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zeezam

windows 2003 domain dfs

6 posts in this topic

We have DFS setup and after we upgrade our clients to windows 7 they got problem with accessing the dfs share sometimes. Works fine with windows xp.

The file server is a Windows 2008 R8 and our AD domain Windows 2003.

We have mapped the share with a loginscript for our clients.

Sometimes the share gets inaccessible for the user, or when accessing the share - windows explorer "jumps" back to My Computer.

Any ideas?

We have tried with changing this registry value but no success.

Windows Registry Editor Version 5.00

[HKEY_LOCAL_MACHINE\SYSTEM\CurrentControlSet\Control\Lsa]

"lmcompatibilitylevel"=dword:00000001



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Do a test on a Win7 PC. Go into Network Properties and disable the two Link Layer Topology options (mapper and scanner) and reboot and see if it is any better. It might not be related... :unsure:

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Do a test on a Win7 PC. Go into Network Properties and disable the two Link Layer Topology options (mapper and scanner) and reboot and see if it is any better. It might not be related... :unsure:

What makes you think that would help?

I'll make a try :)

Any event logs or something I can check next time it happens?

Edit:

Is it possible to turn off in registry?

Edited by zeezam
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You can change it in Local Security Policy, but if the boxes were checked prior to using this setting, the boxes will remain checked even though the it will actually be disabled.

The reason I brought up this idea was because I had similar situation when Vista and 7 came out. Copying files over the network was extremely slow for Vista and 7 clients but not for XP. When I say slow, I mean it takes XP 6 minutes and takes Vista 6 hours. Disabling those two network options would "fix" a Vista or 7 PC and transfer was normal.

However, once we put a DC in that was 2008, the problem went away and we didn't have to disable those settings anymore. How those work is that Vista would go out and try to map out the network, basically sending out packets similar to DHCP Discover, because it is expecting a response from a DC. Unfortunately, Server 2003 did not have the LLT Responder either enabled or installed by default, so no response would be sent. This made the client keep sending out these packets and it would slow its own network speed down. The Server 2008 DC was able to send the response. And also because XP also doesn't come with this ability installed, it doesn't bog itself down with these packets even if there is a Server 2008 on the network.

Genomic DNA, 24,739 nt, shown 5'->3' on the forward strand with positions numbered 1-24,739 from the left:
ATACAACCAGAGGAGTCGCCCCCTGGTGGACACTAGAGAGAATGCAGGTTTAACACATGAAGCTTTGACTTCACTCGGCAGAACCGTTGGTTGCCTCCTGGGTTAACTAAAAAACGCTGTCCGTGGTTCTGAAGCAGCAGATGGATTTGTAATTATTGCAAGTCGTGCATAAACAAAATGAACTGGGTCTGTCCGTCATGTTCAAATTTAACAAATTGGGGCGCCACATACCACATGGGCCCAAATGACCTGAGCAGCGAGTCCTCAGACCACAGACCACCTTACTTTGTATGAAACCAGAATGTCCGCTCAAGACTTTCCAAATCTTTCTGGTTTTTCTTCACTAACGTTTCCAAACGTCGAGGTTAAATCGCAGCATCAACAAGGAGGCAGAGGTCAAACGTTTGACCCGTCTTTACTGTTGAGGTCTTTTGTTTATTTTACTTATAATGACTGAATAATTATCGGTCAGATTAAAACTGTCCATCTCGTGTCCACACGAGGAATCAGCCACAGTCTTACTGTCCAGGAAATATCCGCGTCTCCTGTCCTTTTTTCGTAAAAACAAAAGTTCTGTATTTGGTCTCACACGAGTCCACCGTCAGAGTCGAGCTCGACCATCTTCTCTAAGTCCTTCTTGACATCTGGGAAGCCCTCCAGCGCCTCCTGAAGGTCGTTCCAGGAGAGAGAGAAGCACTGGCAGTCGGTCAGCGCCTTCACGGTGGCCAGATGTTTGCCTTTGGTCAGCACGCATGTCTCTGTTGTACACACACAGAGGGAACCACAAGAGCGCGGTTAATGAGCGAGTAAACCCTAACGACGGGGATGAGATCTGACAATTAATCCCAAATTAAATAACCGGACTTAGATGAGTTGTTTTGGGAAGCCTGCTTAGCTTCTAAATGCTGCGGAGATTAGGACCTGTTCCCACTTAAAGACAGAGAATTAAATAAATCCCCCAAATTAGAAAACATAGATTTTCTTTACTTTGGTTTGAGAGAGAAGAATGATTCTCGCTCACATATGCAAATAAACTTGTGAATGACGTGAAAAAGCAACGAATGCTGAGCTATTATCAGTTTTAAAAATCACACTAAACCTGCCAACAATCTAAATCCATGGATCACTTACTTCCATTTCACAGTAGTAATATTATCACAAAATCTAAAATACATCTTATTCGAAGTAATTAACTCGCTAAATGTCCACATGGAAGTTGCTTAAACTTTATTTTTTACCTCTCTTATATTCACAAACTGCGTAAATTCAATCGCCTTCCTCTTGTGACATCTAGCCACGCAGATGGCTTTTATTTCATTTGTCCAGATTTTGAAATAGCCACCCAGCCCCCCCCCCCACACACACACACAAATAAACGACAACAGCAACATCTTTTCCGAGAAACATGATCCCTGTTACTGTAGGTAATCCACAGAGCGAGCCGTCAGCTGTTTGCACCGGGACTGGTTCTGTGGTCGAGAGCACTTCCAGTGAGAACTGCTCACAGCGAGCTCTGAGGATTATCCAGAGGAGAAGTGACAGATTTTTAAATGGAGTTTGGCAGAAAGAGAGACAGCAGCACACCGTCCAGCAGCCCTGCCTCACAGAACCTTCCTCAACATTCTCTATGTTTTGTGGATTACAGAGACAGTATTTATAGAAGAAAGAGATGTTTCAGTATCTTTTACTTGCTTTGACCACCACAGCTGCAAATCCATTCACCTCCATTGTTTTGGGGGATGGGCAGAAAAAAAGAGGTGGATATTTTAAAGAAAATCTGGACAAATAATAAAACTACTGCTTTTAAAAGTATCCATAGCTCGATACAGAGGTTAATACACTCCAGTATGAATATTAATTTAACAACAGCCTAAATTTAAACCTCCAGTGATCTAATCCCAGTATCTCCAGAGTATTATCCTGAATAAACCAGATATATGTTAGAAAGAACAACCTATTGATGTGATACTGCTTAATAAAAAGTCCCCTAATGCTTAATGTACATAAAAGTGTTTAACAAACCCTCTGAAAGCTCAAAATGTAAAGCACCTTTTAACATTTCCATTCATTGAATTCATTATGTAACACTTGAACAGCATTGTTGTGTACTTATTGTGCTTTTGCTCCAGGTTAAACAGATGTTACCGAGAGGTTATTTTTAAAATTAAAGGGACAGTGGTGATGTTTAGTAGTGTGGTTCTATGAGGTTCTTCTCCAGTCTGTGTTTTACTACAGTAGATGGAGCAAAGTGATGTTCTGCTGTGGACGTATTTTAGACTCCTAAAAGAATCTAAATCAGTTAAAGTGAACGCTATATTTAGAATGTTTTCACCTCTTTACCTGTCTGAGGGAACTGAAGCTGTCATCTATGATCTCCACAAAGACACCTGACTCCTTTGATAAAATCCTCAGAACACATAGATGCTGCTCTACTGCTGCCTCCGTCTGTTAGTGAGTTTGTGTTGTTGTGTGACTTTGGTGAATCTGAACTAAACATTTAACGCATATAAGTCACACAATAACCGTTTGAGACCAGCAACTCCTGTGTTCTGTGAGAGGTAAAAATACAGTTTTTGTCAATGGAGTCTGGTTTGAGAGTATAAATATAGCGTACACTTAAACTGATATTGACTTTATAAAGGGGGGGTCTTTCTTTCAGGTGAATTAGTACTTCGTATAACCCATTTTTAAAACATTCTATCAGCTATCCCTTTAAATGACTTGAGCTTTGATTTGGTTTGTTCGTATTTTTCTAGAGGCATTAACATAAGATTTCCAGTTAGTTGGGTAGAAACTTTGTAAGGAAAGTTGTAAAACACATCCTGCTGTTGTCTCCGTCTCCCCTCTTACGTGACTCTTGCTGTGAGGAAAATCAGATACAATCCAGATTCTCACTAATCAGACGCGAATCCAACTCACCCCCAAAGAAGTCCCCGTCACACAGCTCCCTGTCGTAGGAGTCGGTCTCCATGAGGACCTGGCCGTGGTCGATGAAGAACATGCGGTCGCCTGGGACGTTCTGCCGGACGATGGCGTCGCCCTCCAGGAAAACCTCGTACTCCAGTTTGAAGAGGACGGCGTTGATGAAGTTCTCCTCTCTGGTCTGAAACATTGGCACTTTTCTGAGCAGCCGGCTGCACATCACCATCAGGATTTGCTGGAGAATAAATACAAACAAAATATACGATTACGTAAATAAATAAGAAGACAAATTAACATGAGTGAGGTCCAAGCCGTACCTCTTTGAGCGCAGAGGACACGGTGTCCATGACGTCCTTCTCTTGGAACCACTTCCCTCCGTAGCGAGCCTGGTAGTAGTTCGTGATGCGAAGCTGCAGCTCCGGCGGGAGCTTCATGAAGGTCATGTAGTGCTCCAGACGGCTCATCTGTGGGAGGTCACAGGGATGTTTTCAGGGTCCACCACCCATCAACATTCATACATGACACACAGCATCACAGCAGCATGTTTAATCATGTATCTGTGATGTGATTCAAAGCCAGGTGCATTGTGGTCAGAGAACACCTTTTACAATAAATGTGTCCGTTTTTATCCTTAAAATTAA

It may not be related, but its easy enough to test.

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You can change it in Local Security Policy, but if the boxes were checked prior to using this setting, the boxes will remain checked even though the it will actually be disabled.

The reason I brought up this idea was because I had similar situation when Vista and 7 came out. Copying files over the network was extremely slow for Vista and 7 clients but not for XP. When I say slow, I mean it takes XP 6 minutes and takes Vista 6 hours. Disabling those two network options would "fix" a Vista or 7 PC and transfer was normal.

However, once we put a DC in that was 2008, the problem went away and we didn't have to disable those settings anymore. How those work is that Vista would go out and try to map out the network, basically sending out packets similar to DHCP Discover, because it is expecting a response from a DC. Unfortunately, Server 2003 did not have the LLT Responder either enabled or installed by default, so no response would be sent. This made the client keep sending out these packets and it would slow its own network speed down. The Server 2008 DC was able to send the response. And also because XP also doesn't come with this ability installed, it doesn't bog itself down with these packets even if there is a Server 2008 on the network.

It may not be related, but its easy enough to test.

It seems to work so far with disable LLT.

I can't disable those with gpo in 2003 dc. Is there any registry settings I can put in a login script?

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Yeah I can see that being an issue.

I can't see how to disable just those two options in the registry, only how to disable IPv6.

It doesn't seem there is an ADMX for Server 2003 that will allow it to disable the M/R on a Vista or Win7 PC, although it is available for Server 2008... which obviously this wouldn't be an issue.

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